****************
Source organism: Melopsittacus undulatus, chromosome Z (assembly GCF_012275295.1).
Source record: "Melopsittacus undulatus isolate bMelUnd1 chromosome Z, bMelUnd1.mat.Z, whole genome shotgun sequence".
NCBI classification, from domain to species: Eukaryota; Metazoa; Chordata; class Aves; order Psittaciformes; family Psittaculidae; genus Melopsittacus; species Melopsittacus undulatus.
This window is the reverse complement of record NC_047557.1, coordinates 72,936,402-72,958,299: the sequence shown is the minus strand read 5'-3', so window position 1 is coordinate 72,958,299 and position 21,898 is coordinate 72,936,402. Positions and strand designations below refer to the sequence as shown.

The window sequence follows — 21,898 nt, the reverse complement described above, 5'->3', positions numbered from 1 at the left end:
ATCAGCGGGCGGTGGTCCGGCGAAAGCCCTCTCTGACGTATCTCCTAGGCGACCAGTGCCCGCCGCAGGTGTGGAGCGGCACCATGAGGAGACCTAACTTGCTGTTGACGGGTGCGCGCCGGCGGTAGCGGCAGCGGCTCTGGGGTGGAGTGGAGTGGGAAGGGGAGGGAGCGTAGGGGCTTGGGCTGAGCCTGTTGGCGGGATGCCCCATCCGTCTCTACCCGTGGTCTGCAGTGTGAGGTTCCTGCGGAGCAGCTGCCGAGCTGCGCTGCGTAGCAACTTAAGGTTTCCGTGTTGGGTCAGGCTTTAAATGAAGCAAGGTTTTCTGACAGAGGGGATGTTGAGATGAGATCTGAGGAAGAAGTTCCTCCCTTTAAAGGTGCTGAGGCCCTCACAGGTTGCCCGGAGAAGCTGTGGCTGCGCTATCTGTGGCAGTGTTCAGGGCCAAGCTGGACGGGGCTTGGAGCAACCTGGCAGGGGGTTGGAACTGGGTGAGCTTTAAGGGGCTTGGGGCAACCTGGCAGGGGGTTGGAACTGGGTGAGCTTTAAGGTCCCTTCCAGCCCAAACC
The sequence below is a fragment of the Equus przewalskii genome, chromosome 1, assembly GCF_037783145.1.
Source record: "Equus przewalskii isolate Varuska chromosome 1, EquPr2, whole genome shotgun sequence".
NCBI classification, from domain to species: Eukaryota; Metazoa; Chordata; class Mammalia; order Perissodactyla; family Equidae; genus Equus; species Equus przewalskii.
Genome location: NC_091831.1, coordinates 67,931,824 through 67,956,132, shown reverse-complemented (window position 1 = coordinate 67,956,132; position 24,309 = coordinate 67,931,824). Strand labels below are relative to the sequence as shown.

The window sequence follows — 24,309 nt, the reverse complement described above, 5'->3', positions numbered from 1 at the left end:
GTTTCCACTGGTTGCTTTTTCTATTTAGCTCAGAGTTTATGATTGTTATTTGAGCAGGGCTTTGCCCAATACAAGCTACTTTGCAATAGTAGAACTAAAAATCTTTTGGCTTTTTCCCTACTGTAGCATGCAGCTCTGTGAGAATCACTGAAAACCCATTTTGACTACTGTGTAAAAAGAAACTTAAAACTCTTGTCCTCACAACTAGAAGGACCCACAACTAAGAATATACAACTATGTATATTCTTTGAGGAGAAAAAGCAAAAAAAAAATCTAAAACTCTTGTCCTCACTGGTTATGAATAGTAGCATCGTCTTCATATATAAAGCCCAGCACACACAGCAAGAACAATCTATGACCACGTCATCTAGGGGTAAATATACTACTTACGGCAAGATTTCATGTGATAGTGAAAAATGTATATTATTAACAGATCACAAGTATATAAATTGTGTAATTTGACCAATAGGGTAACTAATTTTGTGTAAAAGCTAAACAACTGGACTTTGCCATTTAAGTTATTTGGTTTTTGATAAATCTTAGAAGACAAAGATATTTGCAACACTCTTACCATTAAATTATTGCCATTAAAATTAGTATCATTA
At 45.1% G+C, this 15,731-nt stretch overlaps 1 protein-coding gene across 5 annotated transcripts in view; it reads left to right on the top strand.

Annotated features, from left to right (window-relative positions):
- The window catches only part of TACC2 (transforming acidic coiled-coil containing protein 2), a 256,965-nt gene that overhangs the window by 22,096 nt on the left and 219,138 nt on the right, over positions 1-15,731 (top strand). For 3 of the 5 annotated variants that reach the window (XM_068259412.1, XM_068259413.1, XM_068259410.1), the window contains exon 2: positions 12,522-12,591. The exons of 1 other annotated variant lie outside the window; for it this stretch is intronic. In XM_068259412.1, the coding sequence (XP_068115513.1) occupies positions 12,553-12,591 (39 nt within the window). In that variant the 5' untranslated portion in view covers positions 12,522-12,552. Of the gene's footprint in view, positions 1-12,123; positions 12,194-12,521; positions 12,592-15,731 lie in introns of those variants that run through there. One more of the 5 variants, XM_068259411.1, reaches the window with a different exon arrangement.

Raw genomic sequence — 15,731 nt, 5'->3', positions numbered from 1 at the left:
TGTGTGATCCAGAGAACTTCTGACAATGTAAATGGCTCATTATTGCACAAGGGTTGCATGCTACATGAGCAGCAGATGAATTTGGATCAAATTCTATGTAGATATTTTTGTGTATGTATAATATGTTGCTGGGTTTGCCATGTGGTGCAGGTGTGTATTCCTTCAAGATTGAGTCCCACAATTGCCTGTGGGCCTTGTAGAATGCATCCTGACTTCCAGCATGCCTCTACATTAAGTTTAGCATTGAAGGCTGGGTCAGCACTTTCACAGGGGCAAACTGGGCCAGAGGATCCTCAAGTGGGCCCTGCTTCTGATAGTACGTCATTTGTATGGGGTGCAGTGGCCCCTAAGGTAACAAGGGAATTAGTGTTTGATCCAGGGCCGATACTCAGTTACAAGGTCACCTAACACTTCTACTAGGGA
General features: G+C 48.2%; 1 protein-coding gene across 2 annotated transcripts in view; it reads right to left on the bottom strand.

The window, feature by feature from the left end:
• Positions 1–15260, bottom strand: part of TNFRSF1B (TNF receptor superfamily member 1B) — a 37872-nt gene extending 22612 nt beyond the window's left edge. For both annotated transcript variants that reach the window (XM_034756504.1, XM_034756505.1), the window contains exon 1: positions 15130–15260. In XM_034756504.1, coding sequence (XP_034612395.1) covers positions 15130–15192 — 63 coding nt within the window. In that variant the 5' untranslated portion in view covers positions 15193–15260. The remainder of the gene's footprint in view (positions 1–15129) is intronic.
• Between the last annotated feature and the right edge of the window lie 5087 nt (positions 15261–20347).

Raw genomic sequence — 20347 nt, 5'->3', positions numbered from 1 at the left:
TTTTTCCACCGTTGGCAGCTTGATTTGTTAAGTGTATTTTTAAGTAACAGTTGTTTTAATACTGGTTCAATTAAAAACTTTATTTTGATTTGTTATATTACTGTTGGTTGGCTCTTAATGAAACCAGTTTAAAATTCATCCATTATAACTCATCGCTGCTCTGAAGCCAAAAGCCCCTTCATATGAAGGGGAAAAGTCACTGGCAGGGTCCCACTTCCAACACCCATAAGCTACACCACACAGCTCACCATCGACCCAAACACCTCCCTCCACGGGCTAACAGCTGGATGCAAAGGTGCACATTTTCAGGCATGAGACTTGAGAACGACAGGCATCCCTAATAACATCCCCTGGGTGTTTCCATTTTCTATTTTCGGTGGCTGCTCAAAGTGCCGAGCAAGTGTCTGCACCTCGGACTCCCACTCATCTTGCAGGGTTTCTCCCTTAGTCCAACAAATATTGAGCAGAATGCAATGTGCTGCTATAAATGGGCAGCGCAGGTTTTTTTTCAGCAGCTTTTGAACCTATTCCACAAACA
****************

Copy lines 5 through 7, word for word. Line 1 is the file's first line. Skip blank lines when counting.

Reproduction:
The window sequence follows — 21,898 nt, the reverse complement described above, 5'->3', positions numbered from 1 at the left end:
ATCAGCGGGCGGTGGTCCGGCGAAAGCCCTCTCTGACGTATCTCCTAGGCGACCAGTGCCCGCCGCAGGTGTGGAGCGGCACCATGAGGAGACCTAACTTGCTGTTGACGGGTGCGCGCCGGCGGTAGCGGCAGCGGCTCTGGGGTGGAGTGGAGTGGGAAGGGGAGGGAGCGTAGGGGCTTGGGCTGAGCCTGTTGGCGGGATGCCCCATCCGTCTCTACCCGTGGTCTGCAGTGTGAGGTTCCTGCGGAGCAGCTGCCGAGCTGCGCTGCGTAGCAACTTAAGGTTTCCGTGTTGGGTCAGGCTTTAAATGAAGCAAGGTTTTCTGACAGAGGGGATGTTGAGATGAGATCTGAGGAAGAAGTTCCTCCCTTTAAAGGTGCTGAGGCCCTCACAGGTTGCCCGGAGAAGCTGTGGCTGCGCTATCTGTGGCAGTGTTCAGGGCCAAGCTGGACGGGGCTTGGAGCAACCTGGCAGGGGGTTGGAACTGGGTGAGCTTTAAGGGGCTTGGGGCAACCTGGCAGGGGGTTGGAACTGGGTGAGCTTTAAGGTCCCTTCCAGCCCAAACC
The sequence below is a fragment of the Equus przewalskii genome, chromosome 1, assembly GCF_037783145.1.